“The Audubon name had sold books,” Mr. Spady said, and now it would sell real estate.

Read more: Naturalist Perched Here – Living In/Audubon Park – NYTimes.com.

Photo Credit: Chang W. Lee | The New York Times

Photo Credit: Chang W. Lee | The New York Times

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Photo Credit: Yana Paskova | The New York Times

“This did not look like this two hours ago,”  Veronica Liu said as she surveyed the crowd at Word Up, Washington Heights’ newest, possibly even first, pop-up bookstore. It was 8 p.m. on Friday. At 6 p.m. — Word Up’s stated opening time — Heights residents and newly recruited volunteers were still moving boxes into the former pharmacy storefront on Broadway and 176th Street, where the community bookstore is in residency until mid-July.

Word Up is the result of a collaboration between the landlord, Vantage Residential, the Northern Manhattan Arts Alliance, and Ms. Liu, the managing editor for the publisher Seven Stories Press, who came up with the idea after a reading last month in Harlem.

Situated between a cellphone carrier and a vacant storefront opposite the United Palace Theater, Word Up at first seems like a nondescript addition to a strip-mallish segment of Broadway; that is, until passers-by look under the Curewell Drugs awning.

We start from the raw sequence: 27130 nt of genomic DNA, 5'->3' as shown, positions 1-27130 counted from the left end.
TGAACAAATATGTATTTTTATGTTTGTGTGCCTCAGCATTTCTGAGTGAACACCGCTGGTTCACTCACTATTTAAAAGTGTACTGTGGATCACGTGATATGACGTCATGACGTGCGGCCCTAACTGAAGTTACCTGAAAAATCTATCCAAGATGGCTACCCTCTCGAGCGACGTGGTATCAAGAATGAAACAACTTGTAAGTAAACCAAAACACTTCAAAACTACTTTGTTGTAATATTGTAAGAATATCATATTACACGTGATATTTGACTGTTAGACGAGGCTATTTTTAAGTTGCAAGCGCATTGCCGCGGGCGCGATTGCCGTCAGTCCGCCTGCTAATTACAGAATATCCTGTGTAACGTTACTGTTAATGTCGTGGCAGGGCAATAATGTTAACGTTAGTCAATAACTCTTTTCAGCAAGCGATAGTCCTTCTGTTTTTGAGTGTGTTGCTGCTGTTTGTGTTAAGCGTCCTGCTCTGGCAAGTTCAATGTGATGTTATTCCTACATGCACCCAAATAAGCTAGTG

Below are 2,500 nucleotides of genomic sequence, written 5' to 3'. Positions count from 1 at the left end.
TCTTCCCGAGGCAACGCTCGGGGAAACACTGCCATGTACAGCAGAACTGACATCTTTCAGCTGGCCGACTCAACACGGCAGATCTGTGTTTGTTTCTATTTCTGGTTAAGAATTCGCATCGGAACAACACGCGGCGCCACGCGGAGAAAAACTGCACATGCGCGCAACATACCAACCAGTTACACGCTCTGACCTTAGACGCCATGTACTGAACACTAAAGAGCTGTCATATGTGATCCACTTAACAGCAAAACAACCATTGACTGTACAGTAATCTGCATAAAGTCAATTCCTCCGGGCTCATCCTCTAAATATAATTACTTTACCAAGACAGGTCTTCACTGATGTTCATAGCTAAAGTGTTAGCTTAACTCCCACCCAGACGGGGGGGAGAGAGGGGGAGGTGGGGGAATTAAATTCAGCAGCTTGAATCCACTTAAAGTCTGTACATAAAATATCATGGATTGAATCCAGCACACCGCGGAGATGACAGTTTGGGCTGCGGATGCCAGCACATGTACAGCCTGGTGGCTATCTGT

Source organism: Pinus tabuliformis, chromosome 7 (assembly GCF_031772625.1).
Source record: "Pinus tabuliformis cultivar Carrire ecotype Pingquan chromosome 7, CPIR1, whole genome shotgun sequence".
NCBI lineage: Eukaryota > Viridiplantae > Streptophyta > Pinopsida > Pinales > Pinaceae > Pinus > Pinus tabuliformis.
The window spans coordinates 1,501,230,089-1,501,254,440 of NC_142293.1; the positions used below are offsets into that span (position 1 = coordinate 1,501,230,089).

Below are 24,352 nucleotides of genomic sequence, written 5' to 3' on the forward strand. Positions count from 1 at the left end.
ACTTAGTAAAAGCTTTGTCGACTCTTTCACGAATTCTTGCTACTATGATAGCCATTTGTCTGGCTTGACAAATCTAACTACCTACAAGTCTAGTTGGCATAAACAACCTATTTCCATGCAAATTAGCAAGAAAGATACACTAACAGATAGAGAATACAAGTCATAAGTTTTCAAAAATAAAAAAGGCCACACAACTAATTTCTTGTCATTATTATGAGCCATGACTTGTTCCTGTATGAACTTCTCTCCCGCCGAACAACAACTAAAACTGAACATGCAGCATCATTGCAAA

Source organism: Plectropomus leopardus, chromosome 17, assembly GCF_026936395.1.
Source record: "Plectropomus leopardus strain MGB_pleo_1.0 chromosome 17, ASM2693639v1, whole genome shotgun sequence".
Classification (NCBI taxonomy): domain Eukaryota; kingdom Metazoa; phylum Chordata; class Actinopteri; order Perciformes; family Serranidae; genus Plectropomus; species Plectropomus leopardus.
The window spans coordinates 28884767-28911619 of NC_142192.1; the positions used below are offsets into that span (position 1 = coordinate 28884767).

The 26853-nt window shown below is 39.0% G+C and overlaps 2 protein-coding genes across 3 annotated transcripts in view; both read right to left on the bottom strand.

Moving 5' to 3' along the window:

Read more: A Bookshop Opens for a One-Month Stand in Washington Hts. | The New York Times

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Photo Credit: Suzanne DeChillo | The New York Times

THE real estate ad promised a space renovated by a “well-known architect,” or words to that effect. But Mindy Fox, a food writer who was apartment hunting with her husband, Steve Hoffman, was dubious. “If he’s so well known,” Ms. Fox muttered to Mr. Hoffman as they headed up to Washington Heights back in 2005 to check out the place, “how come they don’t say who he is?”

Good question. Maybe the idea was to keep celebrity-hounds from storming the open houses. In any event, upon examining the two-bedroom unit in a century-old building near 181st Street, the couple were quick to solve the mystery. Mr. Hoffman, himself an architect, was the first to pick up on the clues.

via Space, Light and Bragging Rights – Habitats/Washington Heights – NYTimes.com.

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BY Corey Kilgannon

Photo Credit: Ozier Muhammed | The New York Times

“I’M bored,” announced Shlomo Orenstein, 14, a seventh grader from Brooklyn, as he lay on a floating dock on the Harlem River on Thursday, picking splinters out of the wooden planks with his idle hands.